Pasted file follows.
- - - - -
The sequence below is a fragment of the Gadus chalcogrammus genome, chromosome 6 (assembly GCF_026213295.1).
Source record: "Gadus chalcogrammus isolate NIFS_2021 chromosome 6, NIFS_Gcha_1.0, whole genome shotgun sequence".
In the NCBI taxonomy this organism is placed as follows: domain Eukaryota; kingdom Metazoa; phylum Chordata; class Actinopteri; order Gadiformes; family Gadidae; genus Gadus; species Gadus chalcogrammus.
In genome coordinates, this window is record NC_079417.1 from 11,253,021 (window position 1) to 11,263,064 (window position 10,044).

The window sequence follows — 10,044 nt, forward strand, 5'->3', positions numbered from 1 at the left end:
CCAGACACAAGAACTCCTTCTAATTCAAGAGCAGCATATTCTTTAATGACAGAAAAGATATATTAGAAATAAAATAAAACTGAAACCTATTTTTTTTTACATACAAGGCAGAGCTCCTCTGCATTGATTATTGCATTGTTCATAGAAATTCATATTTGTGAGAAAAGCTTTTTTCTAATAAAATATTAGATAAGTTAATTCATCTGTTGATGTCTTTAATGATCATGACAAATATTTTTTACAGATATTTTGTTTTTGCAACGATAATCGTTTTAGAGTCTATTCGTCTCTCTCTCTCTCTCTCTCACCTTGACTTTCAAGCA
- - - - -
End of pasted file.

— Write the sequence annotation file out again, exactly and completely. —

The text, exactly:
The sequence below is a fragment of the Gadus chalcogrammus genome, chromosome 6 (assembly GCF_026213295.1).
Source record: "Gadus chalcogrammus isolate NIFS_2021 chromosome 6, NIFS_Gcha_1.0, whole genome shotgun sequence".
In the NCBI taxonomy this organism is placed as follows: domain Eukaryota; kingdom Metazoa; phylum Chordata; class Actinopteri; order Gadiformes; family Gadidae; genus Gadus; species Gadus chalcogrammus.
In genome coordinates, this window is record NC_079417.1 from 11,253,021 (window position 1) to 11,263,064 (window position 10,044).

The window sequence follows — 10,044 nt, forward strand, 5'->3', positions numbered from 1 at the left end:
CCAGACACAAGAACTCCTTCTAATTCAAGAGCAGCATATTCTTTAATGACAGAAAAGATATATTAGAAATAAAATAAAACTGAAACCTATTTTTTTTTACATACAAGGCAGAGCTCCTCTGCATTGATTATTGCATTGTTCATAGAAATTCATATTTGTGAGAAAAGCTTTTTTCTAATAAAATATTAGATAAGTTAATTCATCTGTTGATGTCTTTAATGATCATGACAAATATTTTTTACAGATATTTTGTTTTTGCAACGATAATCGTTTTAGAGTCTATTCGTCTCTCTCTCTCTCTCTCTCACCTTGACTTTCAAGCA